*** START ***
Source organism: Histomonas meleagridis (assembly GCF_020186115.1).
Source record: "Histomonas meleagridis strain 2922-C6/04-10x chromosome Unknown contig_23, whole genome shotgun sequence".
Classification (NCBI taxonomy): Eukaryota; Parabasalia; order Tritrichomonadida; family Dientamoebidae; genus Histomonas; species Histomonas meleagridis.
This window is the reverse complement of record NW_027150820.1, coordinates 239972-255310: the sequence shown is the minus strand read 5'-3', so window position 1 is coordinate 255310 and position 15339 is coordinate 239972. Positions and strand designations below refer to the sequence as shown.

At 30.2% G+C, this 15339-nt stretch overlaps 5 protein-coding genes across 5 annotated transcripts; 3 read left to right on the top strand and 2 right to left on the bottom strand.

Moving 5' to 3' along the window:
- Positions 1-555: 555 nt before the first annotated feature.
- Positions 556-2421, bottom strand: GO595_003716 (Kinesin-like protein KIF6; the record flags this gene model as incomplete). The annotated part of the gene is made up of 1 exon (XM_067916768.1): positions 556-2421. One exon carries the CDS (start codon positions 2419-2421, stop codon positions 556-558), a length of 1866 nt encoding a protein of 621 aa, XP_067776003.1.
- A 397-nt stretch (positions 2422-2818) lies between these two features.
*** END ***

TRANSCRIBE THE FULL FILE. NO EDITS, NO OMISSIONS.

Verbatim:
Source organism: Histomonas meleagridis (assembly GCF_020186115.1).
Source record: "Histomonas meleagridis strain 2922-C6/04-10x chromosome Unknown contig_23, whole genome shotgun sequence".
Classification (NCBI taxonomy): Eukaryota; Parabasalia; order Tritrichomonadida; family Dientamoebidae; genus Histomonas; species Histomonas meleagridis.
This window is the reverse complement of record NW_027150820.1, coordinates 239972-255310: the sequence shown is the minus strand read 5'-3', so window position 1 is coordinate 255310 and position 15339 is coordinate 239972. Positions and strand designations below refer to the sequence as shown.

At 30.2% G+C, this 15339-nt stretch overlaps 5 protein-coding genes across 5 annotated transcripts; 3 read left to right on the top strand and 2 right to left on the bottom strand.

Moving 5' to 3' along the window:
- Positions 1-555: 555 nt before the first annotated feature.
- Positions 556-2421, bottom strand: GO595_003716 (Kinesin-like protein KIF6; the record flags this gene model as incomplete). The annotated part of the gene is made up of 1 exon (XM_067916768.1): positions 556-2421. One exon carries the CDS (start codon positions 2419-2421, stop codon positions 556-558), a length of 1866 nt encoding a protein of 621 aa, XP_067776003.1.
- A 397-nt stretch (positions 2422-2818) lies between these two features.